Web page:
Out through the door to see our fire,
Then their angry parents come
With every candle in the town,
The beadle with his lantern too,
And search and rummage up and down,
To catch the children as they play,
Between the rows of new-mown hay,
And bring them home;
(They must be, O, so very small,
How do they capture them at all?
But then they must be very dear);
When they can find no more
They blow a horn we cannot hear,
And march with the beadle at their head,
Right through the little open door,
Then close it tight and go to bed.
My Mother says that may be so;
(They both agree they’re gnomes, you
She says, she thinks that every night,
The gnomes have had a fearful fight;
Their valiant General has been slain,
And all the soldiers leave the camp
To dig his grave upon the plain;
They drag the General on a gun;
Every bandsman has a lamp
And there’s a torch for every one,
They dig his grave with bayonets
And wrap him grandly in his flag,
Then they gather in a ring,
The band plays very soft and low,
And all the soldiers sing.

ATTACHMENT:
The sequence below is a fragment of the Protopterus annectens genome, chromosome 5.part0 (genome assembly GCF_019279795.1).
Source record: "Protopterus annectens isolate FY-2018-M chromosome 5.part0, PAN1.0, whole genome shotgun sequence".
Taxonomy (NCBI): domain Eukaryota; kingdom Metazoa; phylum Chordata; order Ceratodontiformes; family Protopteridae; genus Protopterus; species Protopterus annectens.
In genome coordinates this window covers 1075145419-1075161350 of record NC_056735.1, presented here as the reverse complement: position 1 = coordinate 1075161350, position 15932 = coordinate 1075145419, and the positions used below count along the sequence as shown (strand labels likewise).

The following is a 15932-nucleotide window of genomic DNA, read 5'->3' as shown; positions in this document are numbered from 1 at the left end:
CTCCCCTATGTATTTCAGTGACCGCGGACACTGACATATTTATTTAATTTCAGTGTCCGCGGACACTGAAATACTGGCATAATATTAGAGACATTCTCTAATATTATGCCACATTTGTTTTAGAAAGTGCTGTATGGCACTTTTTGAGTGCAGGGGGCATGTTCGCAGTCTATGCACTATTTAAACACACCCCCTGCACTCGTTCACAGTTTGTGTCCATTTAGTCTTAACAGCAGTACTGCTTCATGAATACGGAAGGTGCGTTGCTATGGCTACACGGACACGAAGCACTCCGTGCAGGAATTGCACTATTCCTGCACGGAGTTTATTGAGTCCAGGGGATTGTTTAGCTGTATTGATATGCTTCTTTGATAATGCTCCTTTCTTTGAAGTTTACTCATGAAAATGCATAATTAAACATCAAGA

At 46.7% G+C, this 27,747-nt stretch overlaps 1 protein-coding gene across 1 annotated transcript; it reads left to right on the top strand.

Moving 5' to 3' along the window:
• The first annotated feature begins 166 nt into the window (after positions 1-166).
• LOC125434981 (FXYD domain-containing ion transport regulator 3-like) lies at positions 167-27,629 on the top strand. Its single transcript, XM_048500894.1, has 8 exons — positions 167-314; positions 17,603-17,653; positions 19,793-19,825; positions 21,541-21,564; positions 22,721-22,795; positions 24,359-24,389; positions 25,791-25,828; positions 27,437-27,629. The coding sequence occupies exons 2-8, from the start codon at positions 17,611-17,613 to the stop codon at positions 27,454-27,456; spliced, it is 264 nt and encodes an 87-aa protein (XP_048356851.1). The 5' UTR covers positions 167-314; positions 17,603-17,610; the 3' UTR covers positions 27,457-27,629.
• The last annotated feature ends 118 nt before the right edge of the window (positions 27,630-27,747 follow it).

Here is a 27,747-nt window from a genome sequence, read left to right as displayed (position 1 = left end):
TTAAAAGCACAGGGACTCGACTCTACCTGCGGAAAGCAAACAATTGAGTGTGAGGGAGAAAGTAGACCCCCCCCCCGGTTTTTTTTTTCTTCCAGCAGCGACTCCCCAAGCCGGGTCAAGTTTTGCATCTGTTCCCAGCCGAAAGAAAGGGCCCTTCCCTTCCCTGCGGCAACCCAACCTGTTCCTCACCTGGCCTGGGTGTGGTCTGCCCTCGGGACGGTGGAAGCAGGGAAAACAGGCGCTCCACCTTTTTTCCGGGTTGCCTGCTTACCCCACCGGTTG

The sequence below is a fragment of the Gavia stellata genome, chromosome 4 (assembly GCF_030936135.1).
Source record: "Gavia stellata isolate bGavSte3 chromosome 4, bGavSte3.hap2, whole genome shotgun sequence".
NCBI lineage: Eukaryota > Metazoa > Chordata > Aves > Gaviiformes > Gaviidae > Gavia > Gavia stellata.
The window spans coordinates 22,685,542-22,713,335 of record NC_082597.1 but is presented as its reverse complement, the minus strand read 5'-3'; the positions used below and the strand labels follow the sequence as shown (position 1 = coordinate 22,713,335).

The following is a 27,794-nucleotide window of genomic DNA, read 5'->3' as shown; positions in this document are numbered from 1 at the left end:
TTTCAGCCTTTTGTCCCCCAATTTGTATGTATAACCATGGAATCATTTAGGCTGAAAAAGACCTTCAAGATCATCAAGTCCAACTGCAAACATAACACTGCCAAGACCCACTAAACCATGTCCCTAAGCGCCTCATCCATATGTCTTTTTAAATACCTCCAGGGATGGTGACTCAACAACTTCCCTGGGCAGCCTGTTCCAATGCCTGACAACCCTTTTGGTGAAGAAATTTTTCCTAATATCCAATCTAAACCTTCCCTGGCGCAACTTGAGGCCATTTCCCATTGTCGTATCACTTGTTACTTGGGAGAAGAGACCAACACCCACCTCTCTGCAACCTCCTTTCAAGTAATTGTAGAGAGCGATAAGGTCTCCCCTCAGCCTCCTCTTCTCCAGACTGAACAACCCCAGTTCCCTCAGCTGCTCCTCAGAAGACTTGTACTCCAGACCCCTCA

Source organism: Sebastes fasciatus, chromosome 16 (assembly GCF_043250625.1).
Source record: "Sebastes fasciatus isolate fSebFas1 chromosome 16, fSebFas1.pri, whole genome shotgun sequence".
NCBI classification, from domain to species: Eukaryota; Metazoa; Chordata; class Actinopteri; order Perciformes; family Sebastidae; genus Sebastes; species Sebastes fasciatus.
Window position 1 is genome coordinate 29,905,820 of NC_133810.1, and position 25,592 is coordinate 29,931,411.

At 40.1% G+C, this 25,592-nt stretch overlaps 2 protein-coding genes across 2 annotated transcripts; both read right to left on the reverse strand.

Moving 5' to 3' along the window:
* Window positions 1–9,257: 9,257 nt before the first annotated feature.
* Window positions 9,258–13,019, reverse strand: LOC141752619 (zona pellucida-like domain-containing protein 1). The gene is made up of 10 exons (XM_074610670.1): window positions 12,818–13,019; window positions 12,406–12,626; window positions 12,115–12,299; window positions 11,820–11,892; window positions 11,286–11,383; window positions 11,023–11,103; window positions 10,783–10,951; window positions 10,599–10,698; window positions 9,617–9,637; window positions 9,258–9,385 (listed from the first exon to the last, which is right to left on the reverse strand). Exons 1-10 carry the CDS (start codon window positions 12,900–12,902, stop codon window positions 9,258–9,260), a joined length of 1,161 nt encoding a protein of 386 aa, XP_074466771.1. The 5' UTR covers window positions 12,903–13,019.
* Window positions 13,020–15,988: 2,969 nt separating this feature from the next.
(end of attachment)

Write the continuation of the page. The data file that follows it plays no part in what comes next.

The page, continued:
(Of course we cannot hear, you know,)
Then some one calls “The enemy comes!”
They muffle up their pipes and drums;
Every soldier in a fright
Puts out his light.
Then hand in hand, and very still,
They clamber up the dark, dark hill
And hold their breath tight tight.
(I’d like to know which tale is right.)
O! there is something I forgot!
Sometimes one little spark burns on
Long after the rest have gone.
My Father says that lamp is left
By a little crooked, crotchety man,
Who cannot find his wayward son;
When the horn begins to blow,
He has to drop his light and run.
Of course he limps so slow
He squeezes through the very last,
When he is gone the naughty scamp
Jumps up and puff! out goes the lamp.
My Mother says that is the light,
Borne by the very bravest knight;
He is so very, very brave,
He would not leave his General’s grave,
And when the Enemy General tries
To make him tell where his General lies,
He answers boldly, “I will not!”
Then they shoot him on the spot,
And give a horrid, dreadful shout,
And then of course his light goes out.
I sit and think when they are through,
Which tale I like best of the two.
Sometimes I like the Father one;
It is such fun!
But then I love the Mother one,
That dear brave soldier and the rest: